Don't go in reverse
The need for reverse splits is almost always a sign of a serious problem in an investment, whether it's stock in a regular company or shares of an ETF or other fund. Whenever you see a reverse split about to take place, you should get the message loud and clear that there's a good possibility that the ETF isn't suitable as a long-term investment.

With stocks, though, the threat of a reverse split can inspire a company to greatness. Find out how that worked with the big player in satellite radio in the Fool's special report on Sirius XM. Your opportunity to get in the know is just a click away.

Fool contributor Dan Caplinger never could do a split. You can follow him on Twitter @DanCaplinger. He doesn't own shares of the companies mentioned in this article. The Motley Fool owns shares of Priceline. Motley Fool newsletter services have recommended buying shares of Priceline. Try any of our Foolish newsletter services free for 30 days. We Fools may not all hold the same opinions, but we all believe that considering a diverse range of insights makes us better investors. The Fool's disclosure policy loves a good banana split.

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  • Report this Comment On September 25, 2012, at 6:48 PM, dsandman999 wrote:

    There are a couple of other reasons for doing reverse splits.

    1) Reduce the number of shareholdrs. A 1 for 10 eliminates all the 9 or fewer holders. These are usually left overs from drips or such that arrive after the sell and are not worth the broker cost to sell. Yet they cost the company time and money to service, count, and notify. Less so in the electronic age, but lots of paper still gets printed and mailed. Some protest groups were also noted for buying a single share.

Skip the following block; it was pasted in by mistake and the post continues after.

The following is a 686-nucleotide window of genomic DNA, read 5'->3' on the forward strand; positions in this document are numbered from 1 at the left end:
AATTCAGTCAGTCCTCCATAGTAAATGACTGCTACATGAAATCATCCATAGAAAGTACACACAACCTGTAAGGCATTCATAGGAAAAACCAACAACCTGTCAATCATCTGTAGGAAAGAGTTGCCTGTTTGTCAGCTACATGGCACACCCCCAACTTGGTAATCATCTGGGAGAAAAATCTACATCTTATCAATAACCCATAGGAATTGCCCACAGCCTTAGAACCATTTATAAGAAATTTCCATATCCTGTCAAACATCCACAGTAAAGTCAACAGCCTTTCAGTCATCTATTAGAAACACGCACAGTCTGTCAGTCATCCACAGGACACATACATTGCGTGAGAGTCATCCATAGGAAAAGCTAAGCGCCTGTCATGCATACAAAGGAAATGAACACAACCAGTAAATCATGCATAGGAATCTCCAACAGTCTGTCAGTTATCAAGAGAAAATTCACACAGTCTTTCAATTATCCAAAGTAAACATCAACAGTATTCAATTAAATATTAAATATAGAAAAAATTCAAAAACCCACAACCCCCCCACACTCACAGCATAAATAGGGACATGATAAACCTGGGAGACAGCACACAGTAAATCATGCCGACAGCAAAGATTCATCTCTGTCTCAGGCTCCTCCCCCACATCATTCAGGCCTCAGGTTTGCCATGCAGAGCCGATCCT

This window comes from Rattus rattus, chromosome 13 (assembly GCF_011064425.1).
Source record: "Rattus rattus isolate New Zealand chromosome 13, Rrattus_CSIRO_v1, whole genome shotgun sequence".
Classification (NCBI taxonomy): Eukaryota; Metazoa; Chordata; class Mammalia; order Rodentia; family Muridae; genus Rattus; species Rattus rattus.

2) The above is also true for Dividend stocks or soon to be ones. The company now has to service all these share owners on a quarterly or monthly basis, not just once a year. Savings can be very substantial when multipled by 4 or 12.

    3) In the dividend case, it also makes sense to increase the size of the dividend paid out to whole pennies especially if someone with 100 shares would get less than a penny. That was what Citicorp (C) did with their reverse split in prep for resuming dividends and to get their stock above the magic $5 so that some institutions and funds would not automatically reject the stock because of its price.

    4) A turn around story like Siri might do a reverse split to get its counts more inline with others of its size. This makes comparing fully diluted regular EPS closer to expectations, as opposed to diluted being 2x a non-diluted EPS. A 1 for 5 would get the share count down for ~7B fully diluted to ~1.4B and put the price over the magic $5 at around $12.50. This can reduce the volitility introduced by day traders and high frequency trading.

    I would make the distinction in your article between those cases where the reverse is spiraling down with the company vs. a case of clean up and preperation to handle a success story.